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In the simplest terms, this essay must contain You, the Person, and the Influence.

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4.      Topic 4:            A character in fiction, a historical figure or creative work

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The weakness of some responses to this topic is that they appear more as book reviews, biographical encomiums, or aesthetic discussions than as personal essays.  At root, they often fail to tell a personal story—and a personal story, again, is the whole point of these essays. 

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The best responses to this topic—and I have seen fine ones—always include a personal narrative.  For instance, a former student’s essay about Death of a Salesman devoted at least half the space to the season he had directed and acted in the play, so his essay was as much about his experience in the theatre as it was about Arthur Miller’s drama. 

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Another student wrote about Beethoven’s Ninth Symphony, but not simply as a music fan, but as a violinist in a symphony orchestra, appearing onstage and performing the gloriously ecstatic music herself—again, she delivered a personal experience, not just a music review.

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5.     Topic 5:            Importance of Diversity

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A weakness that many of my students have perceived—and all of these students have been laudably “diverse” in one way or another—is that the essay is too narrowly tied to the theme of diversity, and therefore all responses will arrive at the same foregone conclusion—i.e., that “diversity is important.”

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This outcome is inevitable because the writer is forced to arrive at that conclusion by the question itself: “Describe…an encounter that demonstrated the importance of diversity to you.”  Ironically, then, it turns out that many students find this topic does not permit responses that are diverse enough to be surprising or interesting. 

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With that said, I should add that you can write very interesting responses to this topic, but the only way to do that is to tell—out of your own personal experience—a very interesting story or anecdote that is so vivid and memorable in its originality and details that it will rescue your essay from the predictable sameness that usually afflicts essays on this otherwise well-intended topic.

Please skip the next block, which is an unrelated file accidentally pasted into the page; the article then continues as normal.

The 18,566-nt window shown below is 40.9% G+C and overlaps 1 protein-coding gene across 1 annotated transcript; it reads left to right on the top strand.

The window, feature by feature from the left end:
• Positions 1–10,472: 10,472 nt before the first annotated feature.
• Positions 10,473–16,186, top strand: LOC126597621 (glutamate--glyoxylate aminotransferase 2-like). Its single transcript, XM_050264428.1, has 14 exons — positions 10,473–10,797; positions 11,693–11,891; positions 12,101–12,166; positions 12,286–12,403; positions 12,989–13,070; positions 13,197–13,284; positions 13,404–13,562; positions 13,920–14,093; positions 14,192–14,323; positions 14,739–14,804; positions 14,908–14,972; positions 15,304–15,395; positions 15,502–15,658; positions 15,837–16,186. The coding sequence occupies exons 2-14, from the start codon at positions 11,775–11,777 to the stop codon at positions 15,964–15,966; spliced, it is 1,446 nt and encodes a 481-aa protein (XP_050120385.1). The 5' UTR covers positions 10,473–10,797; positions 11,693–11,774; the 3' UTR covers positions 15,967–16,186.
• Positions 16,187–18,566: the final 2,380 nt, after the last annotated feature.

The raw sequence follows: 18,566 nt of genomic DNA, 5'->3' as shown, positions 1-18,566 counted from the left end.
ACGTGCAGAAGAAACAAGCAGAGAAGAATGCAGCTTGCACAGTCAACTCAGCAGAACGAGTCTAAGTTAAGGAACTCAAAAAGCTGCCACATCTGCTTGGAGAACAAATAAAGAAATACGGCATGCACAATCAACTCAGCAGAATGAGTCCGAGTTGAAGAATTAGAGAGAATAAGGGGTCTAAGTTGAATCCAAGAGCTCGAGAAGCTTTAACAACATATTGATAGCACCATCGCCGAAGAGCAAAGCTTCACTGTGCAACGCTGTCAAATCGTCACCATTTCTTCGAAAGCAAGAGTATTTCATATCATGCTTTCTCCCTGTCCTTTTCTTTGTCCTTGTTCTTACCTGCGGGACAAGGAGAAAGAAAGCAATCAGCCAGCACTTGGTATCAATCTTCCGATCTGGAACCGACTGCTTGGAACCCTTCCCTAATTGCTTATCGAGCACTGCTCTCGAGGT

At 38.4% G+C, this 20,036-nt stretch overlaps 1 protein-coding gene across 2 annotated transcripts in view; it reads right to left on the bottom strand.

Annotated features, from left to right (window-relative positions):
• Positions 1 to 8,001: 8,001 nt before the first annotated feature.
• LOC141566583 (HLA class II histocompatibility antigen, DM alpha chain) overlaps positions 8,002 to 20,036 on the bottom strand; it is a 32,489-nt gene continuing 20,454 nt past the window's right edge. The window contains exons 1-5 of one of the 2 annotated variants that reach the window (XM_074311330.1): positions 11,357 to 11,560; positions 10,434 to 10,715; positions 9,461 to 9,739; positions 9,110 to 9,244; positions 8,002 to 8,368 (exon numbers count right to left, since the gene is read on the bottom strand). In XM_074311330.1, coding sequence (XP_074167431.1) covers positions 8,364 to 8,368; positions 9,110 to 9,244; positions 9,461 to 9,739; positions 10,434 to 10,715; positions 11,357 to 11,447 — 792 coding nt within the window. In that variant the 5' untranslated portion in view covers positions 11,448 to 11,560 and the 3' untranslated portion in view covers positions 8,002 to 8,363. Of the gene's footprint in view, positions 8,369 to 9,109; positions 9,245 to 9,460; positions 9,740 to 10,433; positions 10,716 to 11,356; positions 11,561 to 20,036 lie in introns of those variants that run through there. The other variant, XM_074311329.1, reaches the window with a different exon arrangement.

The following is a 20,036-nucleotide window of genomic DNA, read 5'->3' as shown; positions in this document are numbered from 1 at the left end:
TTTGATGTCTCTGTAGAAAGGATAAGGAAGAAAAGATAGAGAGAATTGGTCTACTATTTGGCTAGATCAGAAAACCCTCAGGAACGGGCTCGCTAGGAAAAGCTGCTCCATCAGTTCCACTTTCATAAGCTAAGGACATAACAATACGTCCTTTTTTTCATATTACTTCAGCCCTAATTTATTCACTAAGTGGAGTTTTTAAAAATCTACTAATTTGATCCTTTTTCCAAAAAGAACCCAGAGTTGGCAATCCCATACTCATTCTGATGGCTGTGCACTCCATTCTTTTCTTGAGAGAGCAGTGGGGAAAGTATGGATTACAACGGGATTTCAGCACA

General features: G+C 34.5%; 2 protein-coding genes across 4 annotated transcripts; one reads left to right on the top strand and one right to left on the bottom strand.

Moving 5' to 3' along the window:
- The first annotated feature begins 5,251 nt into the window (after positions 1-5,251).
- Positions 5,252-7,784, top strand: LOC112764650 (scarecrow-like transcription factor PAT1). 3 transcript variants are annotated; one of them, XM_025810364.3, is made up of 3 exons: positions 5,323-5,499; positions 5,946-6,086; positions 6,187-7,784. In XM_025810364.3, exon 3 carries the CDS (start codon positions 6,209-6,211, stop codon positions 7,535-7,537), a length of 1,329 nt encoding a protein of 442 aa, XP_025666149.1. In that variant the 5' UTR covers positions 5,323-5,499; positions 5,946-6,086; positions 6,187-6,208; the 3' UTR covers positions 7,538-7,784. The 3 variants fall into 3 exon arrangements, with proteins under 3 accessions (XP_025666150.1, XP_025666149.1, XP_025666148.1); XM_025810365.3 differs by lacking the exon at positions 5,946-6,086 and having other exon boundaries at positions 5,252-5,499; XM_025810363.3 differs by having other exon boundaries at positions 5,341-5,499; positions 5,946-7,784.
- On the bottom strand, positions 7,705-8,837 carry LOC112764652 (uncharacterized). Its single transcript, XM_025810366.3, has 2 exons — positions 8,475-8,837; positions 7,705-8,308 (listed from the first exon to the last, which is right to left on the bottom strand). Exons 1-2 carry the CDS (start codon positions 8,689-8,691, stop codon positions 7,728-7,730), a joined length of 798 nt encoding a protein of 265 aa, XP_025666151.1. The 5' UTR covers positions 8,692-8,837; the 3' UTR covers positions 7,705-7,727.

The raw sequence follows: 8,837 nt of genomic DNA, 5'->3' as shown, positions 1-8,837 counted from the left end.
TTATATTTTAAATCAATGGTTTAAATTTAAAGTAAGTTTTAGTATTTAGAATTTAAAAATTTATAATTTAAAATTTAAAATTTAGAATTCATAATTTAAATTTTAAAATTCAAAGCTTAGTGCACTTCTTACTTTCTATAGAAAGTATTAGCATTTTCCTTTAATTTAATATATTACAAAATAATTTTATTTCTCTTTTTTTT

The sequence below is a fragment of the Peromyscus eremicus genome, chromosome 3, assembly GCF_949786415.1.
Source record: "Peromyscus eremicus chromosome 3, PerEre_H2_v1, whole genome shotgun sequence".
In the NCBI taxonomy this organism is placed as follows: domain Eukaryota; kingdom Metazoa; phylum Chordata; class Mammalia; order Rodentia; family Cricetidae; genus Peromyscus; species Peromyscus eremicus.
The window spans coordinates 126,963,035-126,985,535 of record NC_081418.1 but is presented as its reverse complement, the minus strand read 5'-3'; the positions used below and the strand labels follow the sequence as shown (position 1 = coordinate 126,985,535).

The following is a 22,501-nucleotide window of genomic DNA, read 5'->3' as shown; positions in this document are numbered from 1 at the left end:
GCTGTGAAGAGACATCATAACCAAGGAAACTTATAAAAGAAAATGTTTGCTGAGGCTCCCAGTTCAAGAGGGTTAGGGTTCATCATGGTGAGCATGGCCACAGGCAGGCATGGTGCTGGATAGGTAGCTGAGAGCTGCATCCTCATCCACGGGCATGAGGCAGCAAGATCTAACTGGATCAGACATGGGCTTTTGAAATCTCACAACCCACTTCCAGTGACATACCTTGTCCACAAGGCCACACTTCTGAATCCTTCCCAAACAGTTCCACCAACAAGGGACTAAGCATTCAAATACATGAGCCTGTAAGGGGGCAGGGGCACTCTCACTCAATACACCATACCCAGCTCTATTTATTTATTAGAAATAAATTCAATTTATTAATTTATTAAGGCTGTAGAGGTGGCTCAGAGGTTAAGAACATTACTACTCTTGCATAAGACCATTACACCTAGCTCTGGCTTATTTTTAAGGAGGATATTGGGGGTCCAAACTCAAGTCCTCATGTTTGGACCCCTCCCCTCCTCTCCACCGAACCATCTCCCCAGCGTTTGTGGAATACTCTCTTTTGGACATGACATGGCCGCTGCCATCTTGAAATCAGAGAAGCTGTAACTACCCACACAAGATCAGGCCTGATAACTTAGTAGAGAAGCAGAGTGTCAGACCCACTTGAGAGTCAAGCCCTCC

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Note: You will find that many supplemental essays also address the theme of diversity, so it might be wise to save your best stories about diversity for supplementals and tell a different story altogether in the personal statement. 

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6.    Topic 6:            Topic of your choice
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Topic 6 promises boundless freedom—or terrifying paralysis—or, to some applicants, what looks like an easy way out.  Some frazzled teens, squeezed by deadline pressure, are tempted to pick Topic 6 and then upload any old thing from their hard drives—e.g., some tepid essay about the attractions of X College (school name changed of course); their sister’s old University of Chicago essay (slightly altered); or some random history paper from 10th grade on the French Revolution. 

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But this kind of shortcut leads nowhere.  More than likely, this cut-and-paste job will be recognized for what it is: a recycled essay, a re-gifted present, a week-old slice of pizza, and will create a very poor impression.  This temptation must be avoided.

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On the other hand, if you have a brilliant idea for a truly original and engaging personal essay, and that essay will not fit into any of the rather wide categories of Topics 1 though 5, then go for it, my friend.

©2010 Ted Cleary - College Essay Doctor